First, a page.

By the Clinton years, a considerable lobby for more sustainable, conservative farming practices had the juice to get the system changed. In the 1990s, the formula for payments was changed to pay subsidies for base acres of previously planted corn and beans no matter what was planted on them. This allowed cover crops to be planted and for a break from the rotational practice of two years of corn and one year of beans. Rye and brome grass became things again in Iowa. So did many alternative crops that benefitted soil erosion and created new markets.

Drake’s Agricultural Law Center Director Jennifer Zwagerman says international pressures changed the way government pays farm subsidies.

“Brazil particularly challenged the cotton subsidies,” she says. “Now, a lot of subsidies are in the form of crop insurance rather than direct payments. Things are definitely getting better for sustainability and conservation. Those things give farm legislation wider support. The Food Safety Modernization Act of 2009 was quite proactive. The Farm Bills need to be less reactive.”

The belly of the ouroboros

The ouroboros is the ancient symbol of a snake swallowing itself from the tail up. Before Henry Ford changed the world, grains like corn were used to power livestock. Once horsepower moved from a real thing to a metaphoric thing, grain was for raising things to eat, not to fuel plows and carriages. Ethanol became the new head of the self-destructive snake, and corn is diverted to power tractors.

One thing that both haters and lovers agree upon is that the whole system of subsidies is ridiculously complicated and keeps becoming more so. For instance, subsidies that are paid to farmers are considered earned income that is fully taxable. That just creates far more paper work and benefits no one except the bureaucracy.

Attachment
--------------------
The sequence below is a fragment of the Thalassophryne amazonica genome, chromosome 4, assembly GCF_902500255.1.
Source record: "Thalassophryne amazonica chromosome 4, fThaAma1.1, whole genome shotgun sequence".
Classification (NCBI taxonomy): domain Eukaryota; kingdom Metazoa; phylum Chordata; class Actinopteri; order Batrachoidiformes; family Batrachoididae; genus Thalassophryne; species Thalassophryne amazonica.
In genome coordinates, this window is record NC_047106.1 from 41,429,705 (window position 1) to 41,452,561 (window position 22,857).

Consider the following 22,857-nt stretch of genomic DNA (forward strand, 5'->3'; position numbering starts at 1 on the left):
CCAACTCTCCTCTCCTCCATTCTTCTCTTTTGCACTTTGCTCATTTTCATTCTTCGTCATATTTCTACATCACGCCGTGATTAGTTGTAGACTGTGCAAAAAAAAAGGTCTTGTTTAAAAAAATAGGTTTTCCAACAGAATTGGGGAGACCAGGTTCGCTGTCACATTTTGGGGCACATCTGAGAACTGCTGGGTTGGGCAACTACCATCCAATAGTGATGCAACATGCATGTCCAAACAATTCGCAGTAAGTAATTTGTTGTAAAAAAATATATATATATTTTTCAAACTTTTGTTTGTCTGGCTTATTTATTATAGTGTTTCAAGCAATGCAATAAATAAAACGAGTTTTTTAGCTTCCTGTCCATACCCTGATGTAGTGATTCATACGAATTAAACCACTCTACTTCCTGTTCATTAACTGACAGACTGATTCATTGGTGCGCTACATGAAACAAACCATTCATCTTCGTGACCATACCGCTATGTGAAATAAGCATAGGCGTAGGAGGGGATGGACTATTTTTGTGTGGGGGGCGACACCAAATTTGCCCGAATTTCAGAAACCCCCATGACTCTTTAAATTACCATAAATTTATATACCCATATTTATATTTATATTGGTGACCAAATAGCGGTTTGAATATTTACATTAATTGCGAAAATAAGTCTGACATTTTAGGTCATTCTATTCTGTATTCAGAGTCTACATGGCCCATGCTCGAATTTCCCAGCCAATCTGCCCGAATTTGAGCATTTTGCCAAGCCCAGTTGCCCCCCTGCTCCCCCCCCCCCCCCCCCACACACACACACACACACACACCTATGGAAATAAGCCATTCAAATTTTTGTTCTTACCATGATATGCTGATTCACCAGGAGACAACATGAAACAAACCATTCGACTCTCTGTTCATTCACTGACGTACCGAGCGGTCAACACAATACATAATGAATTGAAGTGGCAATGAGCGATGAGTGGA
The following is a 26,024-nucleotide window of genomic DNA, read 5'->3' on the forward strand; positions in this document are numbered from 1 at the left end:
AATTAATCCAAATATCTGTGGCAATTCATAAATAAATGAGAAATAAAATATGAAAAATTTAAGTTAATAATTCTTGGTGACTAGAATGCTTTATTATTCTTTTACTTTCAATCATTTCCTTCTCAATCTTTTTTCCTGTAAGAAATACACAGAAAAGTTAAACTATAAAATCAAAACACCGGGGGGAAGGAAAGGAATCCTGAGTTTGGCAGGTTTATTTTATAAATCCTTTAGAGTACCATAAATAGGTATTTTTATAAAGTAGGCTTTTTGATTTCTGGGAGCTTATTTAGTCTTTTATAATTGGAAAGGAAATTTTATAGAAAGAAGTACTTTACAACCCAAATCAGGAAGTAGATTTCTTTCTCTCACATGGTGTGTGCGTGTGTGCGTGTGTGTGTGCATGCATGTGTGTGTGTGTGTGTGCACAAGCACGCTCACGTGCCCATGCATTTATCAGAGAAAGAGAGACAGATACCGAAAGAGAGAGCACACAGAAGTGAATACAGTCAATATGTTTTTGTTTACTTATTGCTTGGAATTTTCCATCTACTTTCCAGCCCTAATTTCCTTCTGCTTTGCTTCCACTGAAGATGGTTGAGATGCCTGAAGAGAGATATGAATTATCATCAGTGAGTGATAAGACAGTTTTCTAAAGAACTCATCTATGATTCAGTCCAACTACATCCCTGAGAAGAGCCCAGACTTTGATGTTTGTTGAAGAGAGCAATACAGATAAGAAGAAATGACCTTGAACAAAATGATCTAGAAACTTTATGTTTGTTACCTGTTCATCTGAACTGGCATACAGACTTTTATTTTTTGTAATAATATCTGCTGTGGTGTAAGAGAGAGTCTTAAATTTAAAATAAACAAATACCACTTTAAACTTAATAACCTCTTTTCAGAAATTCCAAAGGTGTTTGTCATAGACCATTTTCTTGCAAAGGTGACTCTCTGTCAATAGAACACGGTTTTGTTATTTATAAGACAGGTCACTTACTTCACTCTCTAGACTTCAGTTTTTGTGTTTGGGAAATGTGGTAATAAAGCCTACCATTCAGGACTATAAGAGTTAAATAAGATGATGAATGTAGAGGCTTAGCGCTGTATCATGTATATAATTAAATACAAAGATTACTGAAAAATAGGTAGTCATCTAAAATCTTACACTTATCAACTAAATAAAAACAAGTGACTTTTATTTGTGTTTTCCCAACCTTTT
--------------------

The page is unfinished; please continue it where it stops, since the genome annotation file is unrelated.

Confusion over what deductions a farmer can take is also rife. While researching this story, mostly reading myriad IRS and Iowa Tax Bureau publications, I discovered that farmers can deduct any necessary or ordinary expenses paid to carry on their business — like most all businesses. Another publication said that lawnmowers could only be deducted if they had the ability to turn.

Does that disqualify push mowers? There is no clear answer.

In agriculture, these ordinary and necessary expenses include car and truck expenses, fertilizer, seed, rent, insurance, fuel, and other costs of operating a farm.

Most all business owners are allowed to deduct their business expenses from their taxable income. All the costs of operating your for-profit farm are deductible on your income tax return. The IRS stipulates that you can typically claim three consecutive years of farm losses. In some situations, however, four consecutive years of claims may be possible. To claim expenses from hobby farming as a tax deduction,
you need to demonstrate that you turned a profit from your farming activities or were trying to.